Details

Journal of Workplace Learning, vol. 12 no. 8
Type: Research Article
ISSN: 1366-5626

Keywords

Article
Publication date: 5 May 2015

Archana Rethinam, Vinoo D. Shivakumar, L. Harish, M.B. Abhishek, G.V. Ramana, Madhusudana R., R. Sah and S. Manjini

The application of new technologies requires, however, modern rolling mills. Indeed, in manufacturing plants of older types, strict compliance with the developed rolling…

Abstract

Purpose

The application of new technologies requires, however, modern rolling mills. Indeed, in manufacturing plants of older types, strict compliance with the developed rolling regimes is not always feasible. Improving the mechanical properties in such cases is possible only by means of cooling. Compressive deformation behavior of carbon–manganese (C-Mn) grade has been investigated at temperatures ranging from 800-900°C and strain rate from 0.01-50 s−1 on Gleeble-3800, a thermo-mechanical simulator. Simulation studies have been conducted mainly to observe the microstructural changes for various strain rate and deformation temperatures at a constant strain of 0.5 and a cooling rate of 20°C s−1.

Design/methodology/approach

The project begins with simulation of a hot rolling condition using the thermo-mechanical simulator; this was followed by microstructural examination and identification of phases present by using an optical microscope for hot-rolled coil and simulated samples; grain size measurement and size distribution studies; and optimization of finishing temperature, coiling temperature and cooling rate by mimicking plant processing parameters to improve the mechanical properties.

Findings

As the strain rate and temperature increase, pearlite banding decreases gradually and finally gets completely eliminated, thereby improving the mechanical properties. True stress–strain curves were plotted to extrapolate the effect of strain-hardening and strain rate sensitivity on austenite (γ) and austenite–ferrite (γ-a) regions. To validate the effect of strain rate and temperature over the grain size, the hardness of simulated samples was measured using the universal hardness tester and the corresponding tensile strength was found from the standard hardness chart.

Practical implications

The results of the study carried out have projected a new technology of thermo-mechanical simulation for the studied C-Mn grade. These results were used to optimize the plant processing parameter like finishing and coiling temperature and finishing stands strain rate.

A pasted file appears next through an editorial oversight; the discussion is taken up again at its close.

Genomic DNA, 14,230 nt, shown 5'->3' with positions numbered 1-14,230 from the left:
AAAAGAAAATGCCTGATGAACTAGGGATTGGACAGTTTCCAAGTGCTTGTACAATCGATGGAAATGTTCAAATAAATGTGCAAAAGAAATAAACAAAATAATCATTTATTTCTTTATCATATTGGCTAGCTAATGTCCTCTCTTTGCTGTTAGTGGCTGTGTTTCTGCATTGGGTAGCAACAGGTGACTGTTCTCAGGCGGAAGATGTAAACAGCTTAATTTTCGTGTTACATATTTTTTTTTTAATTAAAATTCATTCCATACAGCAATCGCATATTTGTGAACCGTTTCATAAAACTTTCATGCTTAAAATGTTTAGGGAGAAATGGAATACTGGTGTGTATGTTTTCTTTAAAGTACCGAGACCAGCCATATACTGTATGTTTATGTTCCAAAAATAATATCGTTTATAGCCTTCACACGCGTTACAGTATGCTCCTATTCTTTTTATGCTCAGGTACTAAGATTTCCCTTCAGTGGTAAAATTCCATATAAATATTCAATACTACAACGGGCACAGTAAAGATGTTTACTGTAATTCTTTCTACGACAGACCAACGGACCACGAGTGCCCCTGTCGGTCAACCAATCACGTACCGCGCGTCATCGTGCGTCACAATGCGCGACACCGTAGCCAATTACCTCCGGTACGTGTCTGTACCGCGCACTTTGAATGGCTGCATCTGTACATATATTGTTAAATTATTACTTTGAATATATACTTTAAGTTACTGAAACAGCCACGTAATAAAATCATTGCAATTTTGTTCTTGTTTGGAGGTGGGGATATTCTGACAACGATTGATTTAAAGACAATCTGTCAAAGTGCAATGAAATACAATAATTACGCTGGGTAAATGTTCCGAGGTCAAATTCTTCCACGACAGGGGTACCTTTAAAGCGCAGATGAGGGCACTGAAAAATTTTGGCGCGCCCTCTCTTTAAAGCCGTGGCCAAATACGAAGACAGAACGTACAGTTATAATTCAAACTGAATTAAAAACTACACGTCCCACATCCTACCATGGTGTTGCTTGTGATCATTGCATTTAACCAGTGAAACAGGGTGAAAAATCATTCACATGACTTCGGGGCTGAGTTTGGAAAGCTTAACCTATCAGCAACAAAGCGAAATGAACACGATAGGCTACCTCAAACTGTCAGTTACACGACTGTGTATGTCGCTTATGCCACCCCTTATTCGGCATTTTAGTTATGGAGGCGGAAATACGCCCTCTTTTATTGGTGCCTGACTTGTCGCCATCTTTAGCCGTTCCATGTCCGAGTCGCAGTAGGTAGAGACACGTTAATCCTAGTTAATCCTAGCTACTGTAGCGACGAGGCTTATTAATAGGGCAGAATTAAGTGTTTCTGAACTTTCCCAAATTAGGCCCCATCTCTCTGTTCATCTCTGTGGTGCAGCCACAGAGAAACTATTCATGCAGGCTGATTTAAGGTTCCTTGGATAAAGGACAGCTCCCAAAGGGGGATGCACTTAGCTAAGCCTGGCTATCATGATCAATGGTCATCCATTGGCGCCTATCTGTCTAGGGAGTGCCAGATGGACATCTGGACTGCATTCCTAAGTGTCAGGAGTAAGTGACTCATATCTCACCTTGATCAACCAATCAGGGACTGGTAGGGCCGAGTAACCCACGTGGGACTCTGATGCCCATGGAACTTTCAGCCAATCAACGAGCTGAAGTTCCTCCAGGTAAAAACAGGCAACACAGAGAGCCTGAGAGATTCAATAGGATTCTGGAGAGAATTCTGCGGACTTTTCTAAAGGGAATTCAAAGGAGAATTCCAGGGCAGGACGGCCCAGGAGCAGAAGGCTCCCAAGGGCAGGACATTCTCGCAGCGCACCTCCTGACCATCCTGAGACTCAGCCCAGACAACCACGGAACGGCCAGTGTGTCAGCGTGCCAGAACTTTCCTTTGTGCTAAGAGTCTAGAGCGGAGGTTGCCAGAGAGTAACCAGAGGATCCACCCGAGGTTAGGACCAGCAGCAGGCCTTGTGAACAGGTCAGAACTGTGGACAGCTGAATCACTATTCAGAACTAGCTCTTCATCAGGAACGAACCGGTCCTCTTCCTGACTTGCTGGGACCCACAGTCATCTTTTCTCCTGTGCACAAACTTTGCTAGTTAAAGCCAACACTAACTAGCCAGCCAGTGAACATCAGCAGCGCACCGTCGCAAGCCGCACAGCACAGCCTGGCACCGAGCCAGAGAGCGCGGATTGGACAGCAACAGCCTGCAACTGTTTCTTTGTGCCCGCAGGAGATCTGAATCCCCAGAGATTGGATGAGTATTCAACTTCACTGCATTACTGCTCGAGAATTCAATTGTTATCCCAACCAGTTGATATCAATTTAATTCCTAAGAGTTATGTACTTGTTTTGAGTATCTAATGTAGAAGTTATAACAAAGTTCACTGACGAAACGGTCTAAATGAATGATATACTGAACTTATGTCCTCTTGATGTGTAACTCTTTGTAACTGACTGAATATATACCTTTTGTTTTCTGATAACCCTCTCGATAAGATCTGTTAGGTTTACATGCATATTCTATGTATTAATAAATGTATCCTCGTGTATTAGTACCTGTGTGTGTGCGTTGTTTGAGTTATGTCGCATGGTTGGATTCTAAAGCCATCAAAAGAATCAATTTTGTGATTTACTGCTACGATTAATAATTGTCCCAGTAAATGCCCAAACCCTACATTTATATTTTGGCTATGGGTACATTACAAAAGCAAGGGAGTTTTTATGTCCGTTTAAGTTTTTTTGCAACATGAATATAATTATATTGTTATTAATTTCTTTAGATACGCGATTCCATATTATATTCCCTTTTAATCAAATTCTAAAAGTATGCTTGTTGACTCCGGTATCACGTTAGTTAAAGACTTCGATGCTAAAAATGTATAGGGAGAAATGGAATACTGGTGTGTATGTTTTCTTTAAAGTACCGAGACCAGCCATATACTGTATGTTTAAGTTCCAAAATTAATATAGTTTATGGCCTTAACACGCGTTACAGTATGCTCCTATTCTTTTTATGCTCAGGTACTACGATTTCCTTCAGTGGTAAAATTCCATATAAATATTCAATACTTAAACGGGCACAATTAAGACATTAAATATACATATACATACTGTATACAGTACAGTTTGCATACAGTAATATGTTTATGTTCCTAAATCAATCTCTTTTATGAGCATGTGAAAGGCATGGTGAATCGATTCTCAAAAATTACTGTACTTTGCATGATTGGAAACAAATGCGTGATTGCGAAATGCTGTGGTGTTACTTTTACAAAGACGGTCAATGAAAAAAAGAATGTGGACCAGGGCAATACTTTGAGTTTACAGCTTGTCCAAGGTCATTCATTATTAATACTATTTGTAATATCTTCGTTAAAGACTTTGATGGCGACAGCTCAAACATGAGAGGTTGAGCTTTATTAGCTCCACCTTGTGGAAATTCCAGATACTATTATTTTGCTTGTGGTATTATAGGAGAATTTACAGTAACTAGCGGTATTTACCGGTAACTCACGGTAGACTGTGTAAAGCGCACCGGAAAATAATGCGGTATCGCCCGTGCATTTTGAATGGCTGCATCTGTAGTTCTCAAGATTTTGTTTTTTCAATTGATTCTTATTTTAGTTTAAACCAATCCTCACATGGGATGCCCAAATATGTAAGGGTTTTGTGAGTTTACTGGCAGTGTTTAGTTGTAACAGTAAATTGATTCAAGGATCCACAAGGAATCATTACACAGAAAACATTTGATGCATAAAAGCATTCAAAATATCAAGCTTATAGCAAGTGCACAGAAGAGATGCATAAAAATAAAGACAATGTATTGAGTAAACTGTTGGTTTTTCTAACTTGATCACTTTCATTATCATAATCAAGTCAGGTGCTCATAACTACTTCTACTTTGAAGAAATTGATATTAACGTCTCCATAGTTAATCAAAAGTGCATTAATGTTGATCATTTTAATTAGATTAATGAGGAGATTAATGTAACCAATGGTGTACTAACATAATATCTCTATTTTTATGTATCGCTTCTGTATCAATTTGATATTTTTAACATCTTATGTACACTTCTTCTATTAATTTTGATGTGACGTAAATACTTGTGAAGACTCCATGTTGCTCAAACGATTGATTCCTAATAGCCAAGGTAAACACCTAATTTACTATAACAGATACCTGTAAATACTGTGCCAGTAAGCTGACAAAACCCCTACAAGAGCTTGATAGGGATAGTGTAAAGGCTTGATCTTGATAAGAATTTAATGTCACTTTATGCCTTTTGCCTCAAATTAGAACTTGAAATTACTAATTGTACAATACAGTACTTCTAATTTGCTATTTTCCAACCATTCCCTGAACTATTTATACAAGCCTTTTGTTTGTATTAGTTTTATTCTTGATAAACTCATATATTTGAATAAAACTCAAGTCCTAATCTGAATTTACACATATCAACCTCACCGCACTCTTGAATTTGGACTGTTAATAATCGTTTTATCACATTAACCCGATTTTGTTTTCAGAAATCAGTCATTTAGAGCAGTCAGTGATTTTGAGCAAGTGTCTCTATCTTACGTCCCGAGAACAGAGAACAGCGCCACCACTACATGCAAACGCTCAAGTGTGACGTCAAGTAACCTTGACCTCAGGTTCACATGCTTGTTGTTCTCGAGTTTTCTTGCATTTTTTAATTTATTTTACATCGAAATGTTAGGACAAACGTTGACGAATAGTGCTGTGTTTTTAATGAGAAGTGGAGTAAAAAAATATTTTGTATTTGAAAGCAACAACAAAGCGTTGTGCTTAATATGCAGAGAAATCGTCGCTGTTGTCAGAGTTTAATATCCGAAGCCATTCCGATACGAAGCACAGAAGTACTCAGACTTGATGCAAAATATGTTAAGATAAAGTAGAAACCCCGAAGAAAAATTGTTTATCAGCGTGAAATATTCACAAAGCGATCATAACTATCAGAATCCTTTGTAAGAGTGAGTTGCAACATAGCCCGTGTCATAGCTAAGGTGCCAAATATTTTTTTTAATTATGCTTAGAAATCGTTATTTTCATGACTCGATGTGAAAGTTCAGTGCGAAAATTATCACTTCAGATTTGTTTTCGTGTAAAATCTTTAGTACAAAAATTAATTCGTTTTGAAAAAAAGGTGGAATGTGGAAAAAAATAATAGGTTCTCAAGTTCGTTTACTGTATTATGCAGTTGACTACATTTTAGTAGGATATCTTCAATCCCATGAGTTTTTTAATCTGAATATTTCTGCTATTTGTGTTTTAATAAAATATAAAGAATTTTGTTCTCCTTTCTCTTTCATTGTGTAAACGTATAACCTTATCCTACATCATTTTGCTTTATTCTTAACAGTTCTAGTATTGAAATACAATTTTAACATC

Originality/value

By controlling the hot rolling conditions like finishing, coiling temperature and cooling rate, structures differing in mechanical properties can be obtained for the same material. Accurate understanding of a structure being formed when different temperatures are applied enables the control of the process that assures intended structures and mechanical properties are achieved.

Details

Journal of Engineering, Design and Technology, vol. 13 no. 2
Type: Research Article
ISSN: 1726-0531

Keywords

Article
Publication date: 22 May 2020

Crislaine da Cruz, Ivan Mathias, Mariza Veiga Senk, Gelson Biscaia de Souza and Francisco Carlos Serbena

Lithium disilicate glass-ceramics (LS2 GC) are widely used as dental prosthetics and dental restorations. Based LS2 GC have hardness and translucency similar to that of…

Abstract

Purpose

Lithium disilicate glass-ceramics (LS2 GC) are widely used as dental prosthetics and dental restorations. Based LS2 GC have hardness and translucency similar to that of natural teeth. This study aims to investigate the tribological features of LS2 GC with crystalline volume fraction of 64% and different crystal sizes from 8 µm to 34 µm for different counterparts.

Design/methodology/approach

The tribological behavior was investigated using a pin-on-disc tribometer with alumina and tungsten carbide (WC) spheres, applied load of 5 N and sliding speed of 5 cm/s at normal conditions. The coefficient of friction was measured continuously up to 10,000 sliding cycles. The specific wear rate was calculated from tribological and profile measurements. The wear mechanism was investigated by surface morphology analysis.

Findings

The coefficient of friction during running-in varied from 0.8 to 1.0 for the alumina counterpart, because of severe wear. Afterwards, it reduced and reached a stationary regime, characterized by a mild wear regime and the formation of a tribolayer formed by the debris. For the WC counterpart, the coefficient of friction curves increased initially with sliding cycles up to a stationary regime. The samples tested against WC presented the lowest specific wear rate (k), and no variation of wear rate with crystal size was observed. For samples tested against the alumina, crystallization and crystal size increased the wear resistance.

Originality/value

This study evaluated the effect of different counterfaces on the tribological properties of the LS2 GC, an important glass-ceramic base for many dental prosthetics and dental restorations, discussing results in light of the contact mechanics. Different specific wear rates, wear regimes and dependence on the glass-ceramic microstructure were observed depending on the counterpart.

Peer review

The peer review history for this article is available at: https://publons.com/publon/10.1108/ILT-08-2019-0352/

Details

Industrial Lubrication and Tribology, vol. 72 no. 9
Type: Research Article
ISSN: 0036-8792

Keywords